The Monster Notch! How to Lay Frame...
The Monster Notch...
Ok, so now you want to lay frame, but not sure how to go about notching your frame that much... No problem, we will just make a monster notch in it. You can either do it yourself or buy a kit.
There are tons of different monster notch kits on the market, and probably one to fit your ride. They are very affordable, and are easy to put on.
Usually the kits you can buy are often the cheaper way to go, as buying sheet steel can get very expensive. However, if you can get ahold of it cheap, then doing it yourself is a good way to go... However, if one isn't available for your specific model, you will have to do it yourself...
First you want to get your frame up where you can work on it. Jack it up, get it on GOOD jackstands, and level it side to side at the front and at the back. You can use flat pieces of metal to shim the jackstands if you need to. It's good to have a jackstand on each side of the monster notch you're going to make. (Just in front and just in back). This will support the frame as you cut it and will keep it from moving...
Now then you want to grab a plumb bob (a weight on the end of a string that will show you a perfectly vertical line) and mark where the center of the axle will come in contact with the frame. If you don't have one, just tie a steel nut to the end of a string.
Ok, now that we know where we want it, you will have to scrounge up some steel plate. You're going to want some about 3/16" 1/4" thick.
Now you need to figure out just how much above the frame you will need to go. Measure where you will want the frame to end up (from the ground to the bottom of the frame). Now measure from the bottom of the tire to the top of the axle.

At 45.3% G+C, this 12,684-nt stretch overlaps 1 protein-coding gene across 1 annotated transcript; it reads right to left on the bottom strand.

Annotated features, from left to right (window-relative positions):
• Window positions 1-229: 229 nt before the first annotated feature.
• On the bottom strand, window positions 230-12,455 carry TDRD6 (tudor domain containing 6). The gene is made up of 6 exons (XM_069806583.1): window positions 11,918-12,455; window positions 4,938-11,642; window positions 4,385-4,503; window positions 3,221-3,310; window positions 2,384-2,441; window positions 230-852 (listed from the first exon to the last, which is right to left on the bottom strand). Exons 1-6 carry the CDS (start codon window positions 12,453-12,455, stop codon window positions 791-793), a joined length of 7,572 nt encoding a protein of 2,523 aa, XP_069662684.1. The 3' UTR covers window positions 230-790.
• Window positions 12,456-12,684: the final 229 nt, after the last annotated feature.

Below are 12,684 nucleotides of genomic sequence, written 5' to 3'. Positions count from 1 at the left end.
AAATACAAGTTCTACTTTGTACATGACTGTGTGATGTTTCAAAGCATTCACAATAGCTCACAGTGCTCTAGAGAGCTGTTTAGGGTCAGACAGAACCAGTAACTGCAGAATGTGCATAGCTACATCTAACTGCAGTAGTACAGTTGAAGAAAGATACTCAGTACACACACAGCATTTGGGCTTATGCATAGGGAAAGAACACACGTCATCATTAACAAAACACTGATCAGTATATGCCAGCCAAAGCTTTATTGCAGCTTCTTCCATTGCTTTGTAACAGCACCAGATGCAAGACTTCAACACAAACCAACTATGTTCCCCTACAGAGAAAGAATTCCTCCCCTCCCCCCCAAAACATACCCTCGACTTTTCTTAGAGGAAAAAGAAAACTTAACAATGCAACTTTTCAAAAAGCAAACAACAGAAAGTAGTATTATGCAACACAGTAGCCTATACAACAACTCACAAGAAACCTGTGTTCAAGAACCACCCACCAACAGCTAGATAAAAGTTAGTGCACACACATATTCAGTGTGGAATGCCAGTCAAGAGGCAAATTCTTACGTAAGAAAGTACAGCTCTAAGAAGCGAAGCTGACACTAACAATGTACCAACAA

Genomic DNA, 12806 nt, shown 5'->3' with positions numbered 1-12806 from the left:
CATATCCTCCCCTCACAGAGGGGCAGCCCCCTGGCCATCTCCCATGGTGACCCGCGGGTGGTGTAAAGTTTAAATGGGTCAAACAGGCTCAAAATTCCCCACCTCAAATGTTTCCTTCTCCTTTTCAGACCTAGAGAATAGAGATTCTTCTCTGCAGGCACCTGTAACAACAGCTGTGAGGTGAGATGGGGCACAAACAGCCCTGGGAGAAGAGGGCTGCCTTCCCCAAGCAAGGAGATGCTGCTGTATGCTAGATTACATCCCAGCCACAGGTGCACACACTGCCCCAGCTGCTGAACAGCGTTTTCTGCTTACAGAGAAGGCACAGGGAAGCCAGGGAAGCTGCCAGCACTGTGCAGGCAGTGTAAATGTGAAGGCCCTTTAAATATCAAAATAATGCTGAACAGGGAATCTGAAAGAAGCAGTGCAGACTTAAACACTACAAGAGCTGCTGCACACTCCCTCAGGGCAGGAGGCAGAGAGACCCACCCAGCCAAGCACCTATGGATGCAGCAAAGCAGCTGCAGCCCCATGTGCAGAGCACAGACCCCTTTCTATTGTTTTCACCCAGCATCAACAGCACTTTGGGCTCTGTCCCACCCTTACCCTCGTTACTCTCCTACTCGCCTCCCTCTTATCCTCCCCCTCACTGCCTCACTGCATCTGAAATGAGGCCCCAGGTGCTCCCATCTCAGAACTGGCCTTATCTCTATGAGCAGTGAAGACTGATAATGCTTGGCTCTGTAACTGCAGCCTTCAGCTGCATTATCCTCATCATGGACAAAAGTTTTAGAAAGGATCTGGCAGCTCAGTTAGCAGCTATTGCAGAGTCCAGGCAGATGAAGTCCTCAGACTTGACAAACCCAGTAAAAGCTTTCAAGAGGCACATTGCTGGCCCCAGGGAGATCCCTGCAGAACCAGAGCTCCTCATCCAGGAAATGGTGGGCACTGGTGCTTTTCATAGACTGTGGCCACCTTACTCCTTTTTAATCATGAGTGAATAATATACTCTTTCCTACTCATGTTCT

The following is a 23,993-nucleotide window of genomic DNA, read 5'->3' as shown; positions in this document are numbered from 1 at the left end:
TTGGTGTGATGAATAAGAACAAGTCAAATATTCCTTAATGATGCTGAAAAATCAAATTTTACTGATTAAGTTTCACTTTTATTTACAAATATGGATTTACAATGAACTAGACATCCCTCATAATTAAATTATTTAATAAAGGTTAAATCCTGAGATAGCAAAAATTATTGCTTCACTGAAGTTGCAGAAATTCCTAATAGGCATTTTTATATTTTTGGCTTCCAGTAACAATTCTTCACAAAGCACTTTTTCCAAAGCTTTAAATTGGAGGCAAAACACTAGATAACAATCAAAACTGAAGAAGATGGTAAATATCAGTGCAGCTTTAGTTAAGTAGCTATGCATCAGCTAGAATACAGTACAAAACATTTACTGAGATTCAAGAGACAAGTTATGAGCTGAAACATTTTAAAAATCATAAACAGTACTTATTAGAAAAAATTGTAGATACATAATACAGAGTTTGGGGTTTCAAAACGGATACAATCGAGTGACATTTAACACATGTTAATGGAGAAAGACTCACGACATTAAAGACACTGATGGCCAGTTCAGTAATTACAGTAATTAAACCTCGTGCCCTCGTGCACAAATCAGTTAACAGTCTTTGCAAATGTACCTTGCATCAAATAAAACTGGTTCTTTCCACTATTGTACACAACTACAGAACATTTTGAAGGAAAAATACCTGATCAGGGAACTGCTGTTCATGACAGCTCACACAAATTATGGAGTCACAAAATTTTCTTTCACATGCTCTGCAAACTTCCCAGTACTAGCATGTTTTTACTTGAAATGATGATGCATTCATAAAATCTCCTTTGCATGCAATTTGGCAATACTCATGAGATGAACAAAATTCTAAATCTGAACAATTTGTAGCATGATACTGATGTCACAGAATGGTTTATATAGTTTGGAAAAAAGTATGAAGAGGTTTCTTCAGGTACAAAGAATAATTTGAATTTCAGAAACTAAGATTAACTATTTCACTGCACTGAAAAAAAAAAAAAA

You will want the bottom of the frame to be 3-4 inches above the axle with either the frame on the ground or the suspension fully compressed.
Once you have figured out just how much you need to go above the frame, you want to cut out a pattern from cardboard or posterboard. You want to have plenty of room for the axle to not only move up, but to move back and forth. Depending on the suspension, the axle will usually move in a small arc rather than straight up and down. So give your self plenty of room.
Now trace your pattern onto your steel and cut that part out. You can use a torch, cutoff wheel, sawzall, plasma cutter, etc. Now finish grinding and cleaning up your part. Neatness counts! (It makes the pieces fit together better making welding easier and makes it look like you know what you're doing!)
So far we've done this:
Now do the same for the other side of the frame.
Note: if your frame is a 'boxed' frame, just use your pattern to make an identical piece. If it's a 'c' channel frame, you need to box it in for strength. Just make another pattern the same as the first, but with added sides going down the length of the frame about a foot either way.
When you weld the piece in on the other side make sure it's perfectly square across from the other one you welded on. If you don't, you will have trouble filling in later on...
Now cut out some pieces from your steel to fill in the top and weld them in.
Now you can cut the frame off flush along the inner side of your pieces:
Now you can cut out some more pieces from your steel to fill in the bottom and weld them in.
Now everything is tied in nice and solid. Good Luck!
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